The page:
(Re)introducing the faces of the principal’s office

Mr. Wrinkle: Principal of Rochester High School


Photo Courtesy of Mr. Wrinkle

Jenny Kim, Feature Editor

Being in charge as the principal of a high school is not an easy job, especially in a time like this. But Mr. Wrinkle has taken this job into his own hands.

Mr. Wrinkle is in his first year of being the principal of Rochester High School after four years of holding his spot as the assistant principal. He has enjoyed his time working under the former principal, Mr. DeLuca; however, the principal position opened up after Mr. DeLuca took another job. Mr. Wrinkle soon knew that he wanted to follow behind his footsteps and fill in the vacancy.

Mr. Wrinkle went to Michigan State University to earn his bachelor’s degree in Biological Science. After his graduation, he was at Rochester Adams High School for seven years, coaching football and track, as well as teaching Biology and Forensics. He always knew he wanted to be a teacher because many of his family members were educators and he was inspired by them to make significant impacts on students’ lives.

“I just wasn’t sure what subject I wanted to teach because I really liked both science and social studies. So it took me some time to figure that out but I always knew I wanted to be a teacher,” Mr. Wrinkle said.

The decision between science and social studies came to an end when he got offered a position from his student teacher during his senior year in high school who worked at the Detroit Zoo in the educational department. He was offered a position as a camp counselor. 

“I loved teaching about different animals and the science behind them, so I knew a couple years after that that I wanted to teach science to high school kids,” Mr. Wrinkle said. 

Mr. Wrinkle also got a master’s degree in Educational Administration, which allowed him to work in administration as the assistant principal and principal. 

“A couple years ago I started to go back to school at Oakland University, to get my Educational Specialist degree in leadership,” Mr. Wrinkle said.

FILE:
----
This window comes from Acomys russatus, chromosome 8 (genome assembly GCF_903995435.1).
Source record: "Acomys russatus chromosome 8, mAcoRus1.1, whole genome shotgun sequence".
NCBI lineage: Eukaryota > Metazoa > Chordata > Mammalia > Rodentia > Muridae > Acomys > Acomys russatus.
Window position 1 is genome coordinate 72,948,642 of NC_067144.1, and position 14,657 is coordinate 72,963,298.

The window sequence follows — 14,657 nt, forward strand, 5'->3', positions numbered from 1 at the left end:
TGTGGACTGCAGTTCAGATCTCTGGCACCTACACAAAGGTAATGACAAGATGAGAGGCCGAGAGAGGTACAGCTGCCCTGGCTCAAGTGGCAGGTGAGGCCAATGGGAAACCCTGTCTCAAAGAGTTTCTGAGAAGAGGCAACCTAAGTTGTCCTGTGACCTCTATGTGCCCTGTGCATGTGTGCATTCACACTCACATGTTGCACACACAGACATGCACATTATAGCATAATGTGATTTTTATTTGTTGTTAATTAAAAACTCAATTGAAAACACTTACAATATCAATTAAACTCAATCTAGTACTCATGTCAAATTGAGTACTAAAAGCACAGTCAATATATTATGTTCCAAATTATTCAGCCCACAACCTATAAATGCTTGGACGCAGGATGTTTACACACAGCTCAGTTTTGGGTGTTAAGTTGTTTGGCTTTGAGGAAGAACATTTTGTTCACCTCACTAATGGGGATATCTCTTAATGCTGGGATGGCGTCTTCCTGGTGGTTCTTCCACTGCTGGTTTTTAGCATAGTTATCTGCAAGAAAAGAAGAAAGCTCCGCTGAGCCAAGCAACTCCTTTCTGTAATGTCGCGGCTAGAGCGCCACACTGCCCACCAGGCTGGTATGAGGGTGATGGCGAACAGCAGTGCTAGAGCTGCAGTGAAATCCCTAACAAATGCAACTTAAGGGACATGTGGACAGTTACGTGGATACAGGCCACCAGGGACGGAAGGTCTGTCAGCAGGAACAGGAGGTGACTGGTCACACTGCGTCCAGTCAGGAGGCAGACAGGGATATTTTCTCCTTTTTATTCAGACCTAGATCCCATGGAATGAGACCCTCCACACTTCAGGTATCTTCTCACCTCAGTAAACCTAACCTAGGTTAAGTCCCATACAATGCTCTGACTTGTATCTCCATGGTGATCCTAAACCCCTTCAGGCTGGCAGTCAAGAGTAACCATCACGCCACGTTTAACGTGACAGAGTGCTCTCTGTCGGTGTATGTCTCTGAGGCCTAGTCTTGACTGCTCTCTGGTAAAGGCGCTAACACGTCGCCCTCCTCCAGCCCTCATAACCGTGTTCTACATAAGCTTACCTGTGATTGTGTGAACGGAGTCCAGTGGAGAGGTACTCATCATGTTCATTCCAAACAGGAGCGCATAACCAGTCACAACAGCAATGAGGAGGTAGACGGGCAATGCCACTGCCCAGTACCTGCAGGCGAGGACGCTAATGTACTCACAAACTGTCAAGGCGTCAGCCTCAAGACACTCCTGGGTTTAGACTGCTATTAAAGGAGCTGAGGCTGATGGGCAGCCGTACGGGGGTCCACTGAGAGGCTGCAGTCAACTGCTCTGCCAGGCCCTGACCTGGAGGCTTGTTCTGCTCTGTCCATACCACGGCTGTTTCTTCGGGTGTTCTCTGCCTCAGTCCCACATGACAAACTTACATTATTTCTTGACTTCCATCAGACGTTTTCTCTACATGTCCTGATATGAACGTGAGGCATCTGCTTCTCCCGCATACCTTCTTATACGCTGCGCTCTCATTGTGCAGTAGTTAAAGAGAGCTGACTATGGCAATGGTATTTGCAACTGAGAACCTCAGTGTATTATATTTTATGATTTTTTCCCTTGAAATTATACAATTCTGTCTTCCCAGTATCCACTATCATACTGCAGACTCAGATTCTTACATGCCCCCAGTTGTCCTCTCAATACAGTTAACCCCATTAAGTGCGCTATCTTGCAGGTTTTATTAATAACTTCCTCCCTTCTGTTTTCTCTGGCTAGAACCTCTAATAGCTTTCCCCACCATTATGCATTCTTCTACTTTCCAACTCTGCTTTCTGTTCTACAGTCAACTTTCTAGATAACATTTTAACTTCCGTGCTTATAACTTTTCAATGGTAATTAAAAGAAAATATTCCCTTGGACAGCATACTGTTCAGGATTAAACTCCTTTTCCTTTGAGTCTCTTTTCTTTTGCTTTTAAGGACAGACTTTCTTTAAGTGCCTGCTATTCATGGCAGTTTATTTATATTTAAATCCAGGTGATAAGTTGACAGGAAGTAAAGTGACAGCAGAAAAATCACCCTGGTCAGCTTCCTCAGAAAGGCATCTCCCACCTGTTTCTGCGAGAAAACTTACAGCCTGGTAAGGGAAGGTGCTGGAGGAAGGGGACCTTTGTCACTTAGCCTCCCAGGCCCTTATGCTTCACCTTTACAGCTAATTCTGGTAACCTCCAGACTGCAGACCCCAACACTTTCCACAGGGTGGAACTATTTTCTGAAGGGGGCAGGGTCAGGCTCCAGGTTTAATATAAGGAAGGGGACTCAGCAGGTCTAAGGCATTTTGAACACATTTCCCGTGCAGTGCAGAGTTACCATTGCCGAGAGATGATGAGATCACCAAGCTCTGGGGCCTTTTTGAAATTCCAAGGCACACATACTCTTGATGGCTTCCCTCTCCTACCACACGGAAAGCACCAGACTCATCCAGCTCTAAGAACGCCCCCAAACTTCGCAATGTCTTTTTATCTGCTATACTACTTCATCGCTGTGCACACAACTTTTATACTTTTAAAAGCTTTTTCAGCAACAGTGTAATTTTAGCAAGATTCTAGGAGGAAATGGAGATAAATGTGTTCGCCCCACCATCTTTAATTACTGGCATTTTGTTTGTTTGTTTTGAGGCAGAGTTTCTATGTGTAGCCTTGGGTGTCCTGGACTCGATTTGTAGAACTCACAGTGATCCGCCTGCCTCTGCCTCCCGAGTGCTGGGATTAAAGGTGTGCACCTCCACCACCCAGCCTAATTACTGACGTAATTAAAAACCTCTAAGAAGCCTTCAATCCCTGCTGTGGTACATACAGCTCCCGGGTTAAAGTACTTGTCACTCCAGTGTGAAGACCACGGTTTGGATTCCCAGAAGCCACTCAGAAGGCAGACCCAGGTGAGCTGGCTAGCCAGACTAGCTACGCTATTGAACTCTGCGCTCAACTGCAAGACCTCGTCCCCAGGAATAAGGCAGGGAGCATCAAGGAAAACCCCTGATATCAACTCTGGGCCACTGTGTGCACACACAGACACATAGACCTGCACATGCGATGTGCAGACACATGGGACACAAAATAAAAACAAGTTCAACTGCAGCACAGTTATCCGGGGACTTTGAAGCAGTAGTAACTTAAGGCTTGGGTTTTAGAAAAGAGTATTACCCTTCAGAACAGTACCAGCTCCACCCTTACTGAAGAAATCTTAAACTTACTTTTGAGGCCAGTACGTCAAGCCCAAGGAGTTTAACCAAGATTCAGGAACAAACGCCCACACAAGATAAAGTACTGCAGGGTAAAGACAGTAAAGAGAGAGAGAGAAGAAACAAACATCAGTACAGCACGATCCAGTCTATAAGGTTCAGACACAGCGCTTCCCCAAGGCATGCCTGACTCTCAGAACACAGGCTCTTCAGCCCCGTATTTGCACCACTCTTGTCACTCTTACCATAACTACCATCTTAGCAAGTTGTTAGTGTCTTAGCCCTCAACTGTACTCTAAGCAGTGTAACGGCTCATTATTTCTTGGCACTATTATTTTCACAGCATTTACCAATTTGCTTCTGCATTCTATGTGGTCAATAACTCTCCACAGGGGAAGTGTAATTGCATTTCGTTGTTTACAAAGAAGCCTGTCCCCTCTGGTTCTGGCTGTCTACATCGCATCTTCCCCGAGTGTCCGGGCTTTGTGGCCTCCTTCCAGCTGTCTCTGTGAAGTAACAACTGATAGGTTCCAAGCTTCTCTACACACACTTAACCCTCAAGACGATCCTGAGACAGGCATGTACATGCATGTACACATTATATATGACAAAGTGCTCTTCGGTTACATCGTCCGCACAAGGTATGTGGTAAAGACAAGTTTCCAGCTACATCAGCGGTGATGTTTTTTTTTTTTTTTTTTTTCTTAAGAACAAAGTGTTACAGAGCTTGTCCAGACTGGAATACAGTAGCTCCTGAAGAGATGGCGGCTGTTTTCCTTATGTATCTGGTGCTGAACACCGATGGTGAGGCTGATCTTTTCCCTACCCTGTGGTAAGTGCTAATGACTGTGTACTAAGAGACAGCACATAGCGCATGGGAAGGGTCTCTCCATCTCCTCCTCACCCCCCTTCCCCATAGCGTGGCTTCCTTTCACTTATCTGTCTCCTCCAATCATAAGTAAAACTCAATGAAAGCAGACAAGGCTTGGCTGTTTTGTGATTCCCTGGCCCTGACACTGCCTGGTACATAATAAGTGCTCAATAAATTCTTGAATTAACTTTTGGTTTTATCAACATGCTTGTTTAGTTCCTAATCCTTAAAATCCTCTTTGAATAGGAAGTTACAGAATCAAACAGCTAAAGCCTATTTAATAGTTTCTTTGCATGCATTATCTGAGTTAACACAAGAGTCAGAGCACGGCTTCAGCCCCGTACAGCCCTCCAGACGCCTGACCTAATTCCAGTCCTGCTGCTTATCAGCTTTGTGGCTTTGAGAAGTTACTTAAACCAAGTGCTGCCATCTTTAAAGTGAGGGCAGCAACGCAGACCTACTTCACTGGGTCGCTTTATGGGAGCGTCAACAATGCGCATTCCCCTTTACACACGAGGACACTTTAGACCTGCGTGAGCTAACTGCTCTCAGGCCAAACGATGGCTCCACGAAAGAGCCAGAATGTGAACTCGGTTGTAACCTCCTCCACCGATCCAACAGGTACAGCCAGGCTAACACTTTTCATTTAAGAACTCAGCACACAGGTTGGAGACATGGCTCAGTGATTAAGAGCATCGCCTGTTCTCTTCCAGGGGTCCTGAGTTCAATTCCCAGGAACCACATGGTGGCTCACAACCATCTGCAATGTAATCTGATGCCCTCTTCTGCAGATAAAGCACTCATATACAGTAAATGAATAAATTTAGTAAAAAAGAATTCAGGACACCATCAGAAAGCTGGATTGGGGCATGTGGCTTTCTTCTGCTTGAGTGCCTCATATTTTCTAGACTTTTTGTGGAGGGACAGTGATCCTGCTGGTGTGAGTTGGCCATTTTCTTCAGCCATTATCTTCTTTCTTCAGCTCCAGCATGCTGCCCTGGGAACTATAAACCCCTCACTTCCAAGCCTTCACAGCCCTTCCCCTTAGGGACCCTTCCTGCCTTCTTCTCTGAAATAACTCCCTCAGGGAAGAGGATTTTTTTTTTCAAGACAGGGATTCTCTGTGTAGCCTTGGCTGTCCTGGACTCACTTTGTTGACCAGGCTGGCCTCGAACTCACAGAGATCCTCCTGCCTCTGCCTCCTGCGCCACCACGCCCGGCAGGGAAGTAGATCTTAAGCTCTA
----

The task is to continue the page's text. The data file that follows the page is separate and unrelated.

So far into the school year, Mr. Wrinkle has been adjusting to the new and different roles that are given to him on a daily basis. 

“Assistant principals deal a lot with stuff like student discipline and attendance things. I’m learning that in my role as principal, I have a lot more meetings with parent groups and community members, but Mr. DeLuca has always given me an insight into those things, so it isn’t really that different from being an assistant principal,” Mr. Wrinkle said.

Yet, no job comes without difficulties. Challenges are different every year, but predominantly this year, Mr. Wrinkle’s biggest challenge is acclimating the 9th and 10th graders to the high school setting, because they haven’t been able to get the full experience of being in high school. 

“I want to help them know our expectations but also be involved and to help form what we are as a school,” Mr. Wrinkle said. 

Despite the obstacles, Mr. Wrinkle has been adjusting to his new position smoothly. He enjoys a lot of the same things as the years before, especially the people that are here and having the students back in the building. 

“I think the coolest thing to me is that I get to help work with three new assistant principals, so that’s been a fun part of the new role, but a lot of the same things I loved about being an assistant principal, I love about being a principal,” Wrinkle said.